What is current?  

Current is the rate of electricity flow in a circuit.  Using the same water analogy as before, higher pressure (voltage) and a bigger pipe (lower resistance) means a greater volume of water per second (current) will flow.  This simple relationship is represented by the equation known as "Ohm's Law":

    I = V/R

Where: 'I' is current, 'V' is voltage and 'R' is resistance.

Another important equation is the one for power.

    P = I x V

Where 'P' is power (measured in Watts), 'I' is current and 'V' is voltage.

Watts is a measure of work, or the conversion of electrical energy into some other form such as heat, light or motion.  As the equation implies, it takes both voltage and current to do work.

Why Measure Current?

If there is not enough current, your circuit may not be able to do the work it was designed to do.  Logic circuits may not function reliably, displays may be dim, motors may stall.  

On the other hand, if there is too much current, things will heat up and components may be damaged. In extreme cases there may even be smoke or flames.

Reasons for measuring current in a circuit include:
  • Determining circuit power requirements
  • Verifying correct circuit operation
  • Testing power supply performance
  • Verify that batteries are charging or discharging at a safe rate
  • Estimating battery life or recharge time
  • Diagnosing circuit problems

    Pick a safe range.

    Most meters have several current measuring ranges.  Choose one that is good for AT LEAST the maximum current you expect to be measuring.  If in doubt, choose the next higher range.  There is usually overlap between the ranges and you can always go back to a lower one after you have verified that it is safe to do so.  

    Be careful here! Measuring currents above the selected range can damage your meter!
    This meter has 4 ranges from 200 microamps to 200 milliamps.  In addition, the 20 milliamp setting can be used to measure up to 20 amps when used with a special high-current probe jack.
    This is an 'auto-ranging' meter and has just 3 very wide range settings.  It will automatically adjust the range to give you the best precision measurement within those settings:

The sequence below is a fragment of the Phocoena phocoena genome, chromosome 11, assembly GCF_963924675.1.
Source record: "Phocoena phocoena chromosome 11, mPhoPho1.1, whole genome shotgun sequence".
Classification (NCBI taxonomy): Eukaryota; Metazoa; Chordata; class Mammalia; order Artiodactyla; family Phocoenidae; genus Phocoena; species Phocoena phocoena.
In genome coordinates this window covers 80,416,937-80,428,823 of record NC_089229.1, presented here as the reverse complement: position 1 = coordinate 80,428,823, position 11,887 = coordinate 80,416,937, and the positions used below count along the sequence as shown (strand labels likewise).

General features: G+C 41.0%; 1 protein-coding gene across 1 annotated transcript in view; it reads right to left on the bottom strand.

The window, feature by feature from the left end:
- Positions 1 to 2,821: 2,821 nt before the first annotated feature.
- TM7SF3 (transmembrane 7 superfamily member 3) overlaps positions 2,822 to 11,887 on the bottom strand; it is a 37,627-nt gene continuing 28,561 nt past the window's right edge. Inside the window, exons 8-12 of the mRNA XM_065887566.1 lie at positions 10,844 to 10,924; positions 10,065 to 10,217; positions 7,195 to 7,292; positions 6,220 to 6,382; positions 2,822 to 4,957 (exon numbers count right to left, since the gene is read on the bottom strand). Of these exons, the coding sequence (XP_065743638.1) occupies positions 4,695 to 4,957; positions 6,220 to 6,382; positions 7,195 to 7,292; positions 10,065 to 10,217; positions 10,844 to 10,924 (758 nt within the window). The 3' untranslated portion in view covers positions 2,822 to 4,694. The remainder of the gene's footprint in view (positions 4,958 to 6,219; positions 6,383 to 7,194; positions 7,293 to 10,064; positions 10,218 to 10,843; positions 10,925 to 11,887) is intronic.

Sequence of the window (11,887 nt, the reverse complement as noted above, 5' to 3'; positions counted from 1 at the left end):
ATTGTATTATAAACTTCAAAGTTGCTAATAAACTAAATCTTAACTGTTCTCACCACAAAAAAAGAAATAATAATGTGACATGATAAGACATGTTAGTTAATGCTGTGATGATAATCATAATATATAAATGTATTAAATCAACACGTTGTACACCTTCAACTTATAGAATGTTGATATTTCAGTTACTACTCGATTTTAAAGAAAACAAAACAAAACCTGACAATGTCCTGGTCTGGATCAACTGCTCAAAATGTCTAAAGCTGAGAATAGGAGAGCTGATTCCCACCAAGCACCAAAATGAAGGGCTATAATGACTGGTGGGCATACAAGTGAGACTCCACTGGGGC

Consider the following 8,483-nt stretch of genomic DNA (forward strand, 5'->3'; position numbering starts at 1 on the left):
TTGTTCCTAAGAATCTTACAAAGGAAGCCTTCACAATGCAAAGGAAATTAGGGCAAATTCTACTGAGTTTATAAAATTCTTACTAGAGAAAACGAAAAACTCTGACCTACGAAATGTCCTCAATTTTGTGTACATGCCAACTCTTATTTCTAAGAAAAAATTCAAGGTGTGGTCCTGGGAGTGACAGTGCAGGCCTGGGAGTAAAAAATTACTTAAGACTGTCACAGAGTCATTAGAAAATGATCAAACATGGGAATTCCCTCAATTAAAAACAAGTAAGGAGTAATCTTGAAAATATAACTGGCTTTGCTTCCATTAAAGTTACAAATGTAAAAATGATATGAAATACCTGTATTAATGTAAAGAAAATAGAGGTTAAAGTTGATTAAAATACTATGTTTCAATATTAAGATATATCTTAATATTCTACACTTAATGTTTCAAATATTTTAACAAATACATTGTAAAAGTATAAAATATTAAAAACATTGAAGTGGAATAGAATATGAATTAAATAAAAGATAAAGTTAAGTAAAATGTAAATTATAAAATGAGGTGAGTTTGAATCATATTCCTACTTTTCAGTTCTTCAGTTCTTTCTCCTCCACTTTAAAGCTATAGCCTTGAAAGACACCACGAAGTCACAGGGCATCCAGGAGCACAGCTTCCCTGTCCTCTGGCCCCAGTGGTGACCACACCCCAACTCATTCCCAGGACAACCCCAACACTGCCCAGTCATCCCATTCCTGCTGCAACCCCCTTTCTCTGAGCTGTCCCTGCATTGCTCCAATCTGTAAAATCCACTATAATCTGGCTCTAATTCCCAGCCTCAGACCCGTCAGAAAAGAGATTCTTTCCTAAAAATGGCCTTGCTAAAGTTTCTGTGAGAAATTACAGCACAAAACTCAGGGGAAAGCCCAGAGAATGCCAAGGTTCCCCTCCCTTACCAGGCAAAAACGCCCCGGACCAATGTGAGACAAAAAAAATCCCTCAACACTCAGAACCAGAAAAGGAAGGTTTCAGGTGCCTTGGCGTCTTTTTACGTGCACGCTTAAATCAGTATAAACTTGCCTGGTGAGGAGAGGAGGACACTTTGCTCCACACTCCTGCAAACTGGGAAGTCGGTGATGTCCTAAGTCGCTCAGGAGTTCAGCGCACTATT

• microamps (uA)
    • milliamps (mA)
    • amps (A)

    Choose the right connections.

    Multimeters contain sensitive circuits capable of precision measurements of tiny currents and voltage.  These circuits can be damaged or destroyed by high current flow.  That is why most meters have a separate jack for high current measurements.  This jack is fused for safety.  If you are using the high-current setting, be sure to use the right jack.  
    Measuring current with the wrong connections can damage your meter!
    Use extra caution when measuring high current levels. There is an old saying in electronics: "It is not the voltage that kills you, it is the current".
    This meter has a separate jack for measuring voltage and resistance.  And two jacks for different ranges of current measurement.  One current measurement jack is safe for currents up to 200mA.  The other can be used to measure currents up to 20 amps.
    These two meters use the same jack for all measurements except high current measurements.
    Here we are using the 0-200mA jack to make a measurement in the 2mA range.
    This is the correct jack and range to use for measurements above 200mA on this meter.
    On this meter, the correct jack and range selections for high-current measurement are clearly indicated in yellow.  

    Also note the warning labels indicating maximum safe levels for each jack.
    But with all meters, use care when choosing range and connections to avoid damage to the meter.  Most meters have internal fuses to protect the circuitry, but they are not always readily accessible for easy replacement.

    Get in the loop!

    To measure the current, you have to make it flow through the meter.  To do that you need to make your meter part of the circuit.  You need to break the circuit at the point where you want to measure the current and insert your meter in the middle.  Before connecting your meter to the circuit, double check your range and make sure you have the leads plugged into the right jacks. 

    For this example, we are going to measure the battery supply current going into a MintyBoost:

    Breaking the circuit:

    First we need to break the circuit so we can insert our meter.  In this case we will just unsolder the battery wire from the Mintyboost circuit board
    Then we will attach a temporary lead to make it easier to connect the meter.

    Closing the loop

    Now we connect the meter between the battery lead and our temporary lead.  We'll use some alligator clips to hold it all together.

    The positive meter probe is connected to the positive battery lead.  The negative probe connects to the temporary lead we soldered to the Mintyboost circuit board.  This closes the loop and makes the battery current flow through the meter.
    We'll start with the high-current range and probe connection to be safe:
    We see that the current is 0.23A (230mA).  This is well within the 400mA safe limit for the low-current probe jack, so we set the meter to the milliamp range and use the low current jack for a more precise measurement.
    Using the milliamp range, we can see that there is 226.9 mA of current going from the battery to the mintyboost.

    This guide was first published on Jul 29, 2012. It was last updated on Jul 29, 2012.

    This page (Current) was last updated on Aug 15, 2012.

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